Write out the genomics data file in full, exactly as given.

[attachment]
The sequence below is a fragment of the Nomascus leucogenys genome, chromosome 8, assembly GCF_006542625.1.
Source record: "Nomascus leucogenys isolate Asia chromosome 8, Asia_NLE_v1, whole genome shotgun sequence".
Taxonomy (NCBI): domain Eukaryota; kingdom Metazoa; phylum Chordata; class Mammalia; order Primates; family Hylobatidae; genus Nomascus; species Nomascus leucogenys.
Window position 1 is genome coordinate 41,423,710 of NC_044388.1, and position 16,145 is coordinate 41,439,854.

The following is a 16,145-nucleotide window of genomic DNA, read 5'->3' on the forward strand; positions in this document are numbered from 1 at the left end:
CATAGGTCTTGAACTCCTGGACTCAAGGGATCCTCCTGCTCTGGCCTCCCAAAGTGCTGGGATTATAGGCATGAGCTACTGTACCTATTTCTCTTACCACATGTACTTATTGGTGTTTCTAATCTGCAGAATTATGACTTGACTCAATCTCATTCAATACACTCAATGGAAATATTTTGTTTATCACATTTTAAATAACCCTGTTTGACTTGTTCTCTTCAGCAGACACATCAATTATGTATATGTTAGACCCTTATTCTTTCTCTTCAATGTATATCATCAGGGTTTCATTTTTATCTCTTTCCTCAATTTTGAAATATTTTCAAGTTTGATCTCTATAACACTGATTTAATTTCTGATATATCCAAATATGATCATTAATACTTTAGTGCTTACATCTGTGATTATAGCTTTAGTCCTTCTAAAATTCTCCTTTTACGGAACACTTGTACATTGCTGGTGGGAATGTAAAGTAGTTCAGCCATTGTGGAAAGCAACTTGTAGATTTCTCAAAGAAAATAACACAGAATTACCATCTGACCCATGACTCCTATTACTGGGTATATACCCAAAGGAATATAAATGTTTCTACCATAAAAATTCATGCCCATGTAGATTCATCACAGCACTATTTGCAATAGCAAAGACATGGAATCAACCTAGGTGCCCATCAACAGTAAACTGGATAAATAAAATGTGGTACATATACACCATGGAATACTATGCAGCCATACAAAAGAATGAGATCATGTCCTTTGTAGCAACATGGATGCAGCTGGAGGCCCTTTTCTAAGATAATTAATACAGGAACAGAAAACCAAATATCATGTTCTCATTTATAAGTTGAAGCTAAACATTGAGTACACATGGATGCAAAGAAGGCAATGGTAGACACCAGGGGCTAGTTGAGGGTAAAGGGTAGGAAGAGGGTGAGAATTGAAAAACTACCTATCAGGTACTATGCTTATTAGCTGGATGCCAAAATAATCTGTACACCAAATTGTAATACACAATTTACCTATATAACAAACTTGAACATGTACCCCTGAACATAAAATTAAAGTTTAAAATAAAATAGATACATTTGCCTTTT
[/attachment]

The sequence below is a fragment of the Nomascus leucogenys genome, chromosome 8, assembly GCF_006542625.1.
Source record: "Nomascus leucogenys isolate Asia chromosome 8, Asia_NLE_v1, whole genome shotgun sequence".
Taxonomy (NCBI): domain Eukaryota; kingdom Metazoa; phylum Chordata; class Mammalia; order Primates; family Hylobatidae; genus Nomascus; species Nomascus leucogenys.
Window position 1 is genome coordinate 41,423,710 of NC_044388.1, and position 16,145 is coordinate 41,439,854.

The following is a 16,145-nucleotide window of genomic DNA, read 5'->3' on the forward strand; positions in this document are numbered from 1 at the left end:
CATAGGTCTTGAACTCCTGGACTCAAGGGATCCTCCTGCTCTGGCCTCCCAAAGTGCTGGGATTATAGGCATGAGCTACTGTACCTATTTCTCTTACCACATGTACTTATTGGTGTTTCTAATCTGCAGAATTATGACTTGACTCAATCTCATTCAATACACTCAATGGAAATATTTTGTTTATCACATTTTAAATAACCCTGTTTGACTTGTTCTCTTCAGCAGACACATCAATTATGTATATGTTAGACCCTTATTCTTTCTCTTCAATGTATATCATCAGGGTTTCATTTTTATCTCTTTCCTCAATTTTGAAATATTTTCAAGTTTGATCTCTATAACACTGATTTAATTTCTGATATATCCAAATATGATCATTAATACTTTAGTGCTTACATCTGTGATTATAGCTTTAGTCCTTCTAAAATTCTCCTTTTACGGAACACTTGTACATTGCTGGTGGGAATGTAAAGTAGTTCAGCCATTGTGGAAAGCAACTTGTAGATTTCTCAAAGAAAATAACACAGAATTACCATCTGACCCATGACTCCTATTACTGGGTATATACCCAAAGGAATATAAATGTTTCTACCATAAAAATTCATGCCCATGTAGATTCATCACAGCACTATTTGCAATAGCAAAGACATGGAATCAACCTAGGTGCCCATCAACAGTAAACTGGATAAATAAAATGTGGTACATATACACCATGGAATACTATGCAGCCATACAAAAGAATGAGATCATGTCCTTTGTAGCAACATGGATGCAGCTGGAGGCCCTTTTCTAAGATAATTAATACAGGAACAGAAAACCAAATATCATGTTCTCATTTATAAGTTGAAGCTAAACATTGAGTACACATGGATGCAAAGAAGGCAATGGTAGACACCAGGGGCTAGTTGAGGGTAAAGGGTAGGAAGAGGGTGAGAATTGAAAAACTACCTATCAGGTACTATGCTTATTAGCTGGATGCCAAAATAATCTGTACACCAAATTGTAATACACAATTTACCTATATAACAAACTTGAACATGTACCCCTGAACATAAAATTAAAGTTTAAAATAAAATAGATACATTTGCCTTTT